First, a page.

Emmanuel Macron and Marine Le Pen to face each other in runoffWorld April 24, 8:13
Danish defense minister accuses Russians of hacking into his staff’s emailsWorld April 24, 7:50
PROFILE: Emmanuel Macron poised to become France’s youngest presidentWorld April 24, 6:44
North Korea ready to carry out nuclear test at any time — expertsWorld April 24, 5:56
Swedish think tank puts Russia in world’s top three biggest defense spendersMilitary & Defense April 24, 4:35
Ukraine reconciliation meeting in Minsk postponed over OSCE car blastWorld April 24, 3:21
Macron announces his victory in first round of French presidential voteWorld April 24, 1:29
Le Pen gets 23.08%, Macron - 23.11% after 33 mln votes counted — Interior MinistryWorld April 23, 23:58
Preliminary results of French polls reveal defeat of two leading partiesWorld April 23, 22:49
Vladimir Markin said the chief of the Russian Investigative Committee ordered the committee’s “Main Investigative Department to probe facts of illegal financial operations, conducted by Neva and Labyrinth companies, which affected tens of thousands people.”
“Activities of the companies at the issue led to the situation, when people, who paid for the tours, either failed to go on a vacation or return back home,” Markin added.
Russian Prime Minister Dmitry Medvedev proposed at a meeting with government officials on Monday to conduct regular inspections of Russian travel agencies to determine their financial guarantees.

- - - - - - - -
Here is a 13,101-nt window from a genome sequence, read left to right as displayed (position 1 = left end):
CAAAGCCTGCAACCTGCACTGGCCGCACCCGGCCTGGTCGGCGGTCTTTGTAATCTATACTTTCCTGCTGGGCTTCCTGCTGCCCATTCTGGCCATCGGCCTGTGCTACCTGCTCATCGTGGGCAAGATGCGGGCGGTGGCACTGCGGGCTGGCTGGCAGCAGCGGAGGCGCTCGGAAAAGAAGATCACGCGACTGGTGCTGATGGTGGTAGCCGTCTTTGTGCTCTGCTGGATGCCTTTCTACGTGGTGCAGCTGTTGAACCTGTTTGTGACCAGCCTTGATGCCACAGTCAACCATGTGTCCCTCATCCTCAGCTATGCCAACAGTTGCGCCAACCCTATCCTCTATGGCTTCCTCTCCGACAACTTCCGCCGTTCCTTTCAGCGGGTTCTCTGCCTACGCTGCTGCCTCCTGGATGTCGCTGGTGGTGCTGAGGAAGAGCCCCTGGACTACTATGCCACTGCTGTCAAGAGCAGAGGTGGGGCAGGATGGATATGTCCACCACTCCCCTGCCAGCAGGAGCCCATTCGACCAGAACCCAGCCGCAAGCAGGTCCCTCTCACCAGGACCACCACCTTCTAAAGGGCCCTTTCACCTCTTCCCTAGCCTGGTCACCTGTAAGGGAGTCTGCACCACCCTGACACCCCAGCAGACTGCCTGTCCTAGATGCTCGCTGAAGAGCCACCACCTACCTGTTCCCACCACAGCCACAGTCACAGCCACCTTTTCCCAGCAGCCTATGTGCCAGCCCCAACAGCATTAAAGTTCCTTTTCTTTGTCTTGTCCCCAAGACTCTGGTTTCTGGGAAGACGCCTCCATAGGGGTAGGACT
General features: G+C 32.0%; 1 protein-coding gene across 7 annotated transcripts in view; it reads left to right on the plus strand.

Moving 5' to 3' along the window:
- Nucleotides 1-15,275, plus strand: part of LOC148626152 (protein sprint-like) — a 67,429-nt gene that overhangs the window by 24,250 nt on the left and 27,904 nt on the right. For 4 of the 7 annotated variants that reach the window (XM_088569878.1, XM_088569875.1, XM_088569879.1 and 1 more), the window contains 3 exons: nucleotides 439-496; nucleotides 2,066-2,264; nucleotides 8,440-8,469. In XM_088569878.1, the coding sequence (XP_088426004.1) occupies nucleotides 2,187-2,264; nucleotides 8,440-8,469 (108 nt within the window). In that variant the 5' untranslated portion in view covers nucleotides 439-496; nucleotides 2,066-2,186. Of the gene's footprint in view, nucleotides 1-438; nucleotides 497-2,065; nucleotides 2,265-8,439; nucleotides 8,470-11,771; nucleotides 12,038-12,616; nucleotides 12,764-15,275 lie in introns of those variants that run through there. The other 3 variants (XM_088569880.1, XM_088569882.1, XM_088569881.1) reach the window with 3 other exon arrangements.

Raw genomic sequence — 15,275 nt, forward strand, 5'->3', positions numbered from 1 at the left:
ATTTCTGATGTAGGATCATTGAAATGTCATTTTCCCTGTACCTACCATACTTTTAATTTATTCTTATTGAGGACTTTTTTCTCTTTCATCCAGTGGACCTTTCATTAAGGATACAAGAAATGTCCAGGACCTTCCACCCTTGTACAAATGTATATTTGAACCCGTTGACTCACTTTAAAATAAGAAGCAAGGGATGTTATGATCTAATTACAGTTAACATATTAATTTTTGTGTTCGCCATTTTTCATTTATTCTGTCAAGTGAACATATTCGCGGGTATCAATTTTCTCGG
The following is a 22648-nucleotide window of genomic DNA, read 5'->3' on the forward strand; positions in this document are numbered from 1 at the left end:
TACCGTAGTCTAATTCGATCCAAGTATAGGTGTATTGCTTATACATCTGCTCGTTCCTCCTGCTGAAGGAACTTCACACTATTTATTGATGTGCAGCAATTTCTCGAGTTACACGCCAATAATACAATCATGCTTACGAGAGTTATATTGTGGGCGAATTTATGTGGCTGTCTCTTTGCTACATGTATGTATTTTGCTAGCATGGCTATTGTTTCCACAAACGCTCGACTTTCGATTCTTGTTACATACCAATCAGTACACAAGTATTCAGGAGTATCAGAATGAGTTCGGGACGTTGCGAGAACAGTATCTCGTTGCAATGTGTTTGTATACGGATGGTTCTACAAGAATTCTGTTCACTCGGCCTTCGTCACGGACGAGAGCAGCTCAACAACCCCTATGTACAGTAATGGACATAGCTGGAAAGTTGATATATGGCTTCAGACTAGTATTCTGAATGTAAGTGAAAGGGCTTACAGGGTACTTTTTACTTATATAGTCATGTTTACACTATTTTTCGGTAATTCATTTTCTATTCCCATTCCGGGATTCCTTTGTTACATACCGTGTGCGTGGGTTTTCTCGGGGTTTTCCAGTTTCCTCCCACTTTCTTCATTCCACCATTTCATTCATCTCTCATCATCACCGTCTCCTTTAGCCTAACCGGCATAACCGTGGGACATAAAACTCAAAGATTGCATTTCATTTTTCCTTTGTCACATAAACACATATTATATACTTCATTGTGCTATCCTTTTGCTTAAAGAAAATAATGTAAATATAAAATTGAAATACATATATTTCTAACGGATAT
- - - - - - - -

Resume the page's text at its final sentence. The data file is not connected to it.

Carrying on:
“I believe that we simply need regular inspections and the companies, which lack reliable financial guarantees, must be excluded from the registry of travel operators,” Medvedev said.
Oleg Safonov, the acting head of the Russian Federal Tourism Agency, said at a meeting with Medvedev on Monday that it would take up to a week to bring back to Russia all clients of Labyrinth from abroad.
“It will take up to seven days to transfer some 15,000 people and we have transportation means for such task,” Safonov said adding that the agency will be capable of fulfilling this task without the help of the Emergencies Ministry’s aircraft.
Neva, a St. Petersburg-based veteran travel agency with 24 years of work on the travel market, announced on July 16 that it was winding out its operations over financial problems. The move affected over 17,000 clients of the company.
Neva CEO Maxim Pirogov explained the travel company’s financial problems by “a bad tourist season” this year adding that the company had been operating at a loss already at the start of the peak season this year.
A series of active bankruptcies in Russian travel business started in 2010. Since then, over 16 travel companies have quit the market. Their debts under outstanding obligations (when money was received from customers but hotels or travel documents were not paid for) ranged from $60,000 to $600,000.
Neva has a network of franchise agencies (over 150 offices) in more than 40 Russian cities, according to information posted on the company’s website.
The company serviced over 300,000 tourists a year.